For now, Michael Carter-Williams is the rightful starting point guard, but it’s not like he’s turned into a shining star. He’s averaged just over 10 PPG since Rondo was benched, but his assists and rebounds are significantly worse than what Rondo’s averages were.
However, Rondo’s season averages aren’t the best thing to go by either, since it was more the recent contests that Hoiberg benched him for. In the five games leading up to the one where he was benched, he averaged just over four points. The assists and rebounds numbers were still pretty good, though.
Unfortunately, it’s not easy to tell whether Carter-Williams’s scoring advantage outweighs his deficit in assists and rebounds. In the six games since his placement into the starting lineup, the Bulls have gone 3-3, albeit with three of those (all three loses) missing a healthy Jimmy Butler. That’s pretty much on track with the record the Bulls had when Rondo had the reigns, so Hoiberg has a tough decision as to which PG leads to more success.
Perhaps the more meaningful issue is the social and mental impact it has on the Bulls. While both have played serviceable basketball, it seems pretty clear that Rondo and Hoiberg aren’t agreeing on very much. Though it’s not tangible, we all know how important team chemistry is, and if one player is at odds with your leader, it’s going to drag you down.
This is all worsened by Taj Gibson‘s remark that, in his opinion, the team is better off with Rondo.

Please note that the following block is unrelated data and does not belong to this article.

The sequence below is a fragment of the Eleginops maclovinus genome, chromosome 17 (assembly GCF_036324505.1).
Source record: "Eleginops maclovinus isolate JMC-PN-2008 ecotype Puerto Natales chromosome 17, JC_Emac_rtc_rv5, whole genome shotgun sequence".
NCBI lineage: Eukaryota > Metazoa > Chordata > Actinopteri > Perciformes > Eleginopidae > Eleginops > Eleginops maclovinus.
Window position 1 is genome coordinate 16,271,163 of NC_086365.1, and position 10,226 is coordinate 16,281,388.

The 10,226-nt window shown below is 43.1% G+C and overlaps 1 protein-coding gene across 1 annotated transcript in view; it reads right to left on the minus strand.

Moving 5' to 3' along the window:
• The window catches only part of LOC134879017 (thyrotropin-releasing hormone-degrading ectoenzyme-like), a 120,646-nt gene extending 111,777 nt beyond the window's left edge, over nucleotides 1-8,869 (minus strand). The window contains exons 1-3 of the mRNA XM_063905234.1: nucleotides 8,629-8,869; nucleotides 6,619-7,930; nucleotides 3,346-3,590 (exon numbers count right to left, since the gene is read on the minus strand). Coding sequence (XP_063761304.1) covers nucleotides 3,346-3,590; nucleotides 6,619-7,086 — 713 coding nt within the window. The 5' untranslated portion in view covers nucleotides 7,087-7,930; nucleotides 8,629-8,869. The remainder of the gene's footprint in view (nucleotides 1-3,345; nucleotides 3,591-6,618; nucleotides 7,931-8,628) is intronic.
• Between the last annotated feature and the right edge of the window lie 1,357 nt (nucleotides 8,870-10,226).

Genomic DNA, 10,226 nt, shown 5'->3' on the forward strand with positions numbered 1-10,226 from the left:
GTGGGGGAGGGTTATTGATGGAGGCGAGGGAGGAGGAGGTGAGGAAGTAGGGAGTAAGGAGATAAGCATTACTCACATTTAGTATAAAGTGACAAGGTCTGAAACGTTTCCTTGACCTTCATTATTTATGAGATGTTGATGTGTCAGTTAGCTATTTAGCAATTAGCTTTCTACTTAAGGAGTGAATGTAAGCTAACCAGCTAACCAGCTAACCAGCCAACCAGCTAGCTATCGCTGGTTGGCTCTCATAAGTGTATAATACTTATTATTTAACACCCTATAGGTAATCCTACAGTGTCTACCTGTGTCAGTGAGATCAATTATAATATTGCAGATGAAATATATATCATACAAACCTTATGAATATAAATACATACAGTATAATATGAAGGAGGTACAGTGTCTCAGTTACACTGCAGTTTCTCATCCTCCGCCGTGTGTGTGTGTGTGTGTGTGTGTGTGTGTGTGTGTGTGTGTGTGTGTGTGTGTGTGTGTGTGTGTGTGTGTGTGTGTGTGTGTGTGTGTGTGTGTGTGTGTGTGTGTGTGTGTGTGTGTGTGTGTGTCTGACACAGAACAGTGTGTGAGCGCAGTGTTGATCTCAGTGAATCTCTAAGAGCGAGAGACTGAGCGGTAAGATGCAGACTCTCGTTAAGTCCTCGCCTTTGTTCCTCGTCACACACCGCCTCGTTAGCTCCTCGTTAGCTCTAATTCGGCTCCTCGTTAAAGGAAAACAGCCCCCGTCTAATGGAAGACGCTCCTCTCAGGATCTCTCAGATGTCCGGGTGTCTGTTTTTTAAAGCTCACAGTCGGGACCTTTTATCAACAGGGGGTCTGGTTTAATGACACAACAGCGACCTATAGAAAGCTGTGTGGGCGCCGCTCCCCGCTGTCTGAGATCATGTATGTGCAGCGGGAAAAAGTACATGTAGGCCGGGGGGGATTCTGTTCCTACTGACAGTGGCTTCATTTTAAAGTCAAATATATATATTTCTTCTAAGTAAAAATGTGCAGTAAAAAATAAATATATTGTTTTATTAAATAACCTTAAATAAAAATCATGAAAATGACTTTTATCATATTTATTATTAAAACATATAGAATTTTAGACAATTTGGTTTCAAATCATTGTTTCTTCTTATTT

“We’re a much better team with him on the court.”
By going public with his thoughts, it just complicates the situation, because now Hoiberg is displeasing at least two players if Rondo isn’t on the court often.
The best case scenario is that either Rondo shines as the sixth man, or regains the starting spot, and won’t have issues with Hoiberg anymore. The worst case scenario is that neither Rondo nor Carter-Williams improves, and Rondo can not accept his new role, which may lead to a trade that the Bulls won’t want to have to make, or just general negativity in the team atmosphere.
What is most likely to happen?
In my opinion, I think Rondo recaptures the starting spot. Off the bench against the Wizards on Tuesday, he finished with 12 points, six assists, and four rebounds, all solid numbers. It’s very possible that the benching has lit a fire under Rondo, and if he puts up numbers like that, MCW can’t compete. While I don’t see a huge comeback for Rondo, I think he can get back to the serviceable play that he exhibited at the beginning of the season. He’s certainly giving it his all, as the kids at Irving Middle School would attest to.
In the long run though, the frustration that Rondo expressed can not be erased. As Rondo ages, it’s likely his numbers will slowly decline, and the Bulls need a veteran like him to accept that. To avoid such a situation, I think that the Bulls trade Rondo at the end of the season for an extra first or second-round draft pick. Since it doesn’t appear that they’ll be making a deep playoff run, there’s no use in keeping the relatively expensive point guard.
However, that’s all prediction, and with around half the season to go, Rondo has a lot of minutes left to force the Bulls to go a different route, whether for good, or for bad.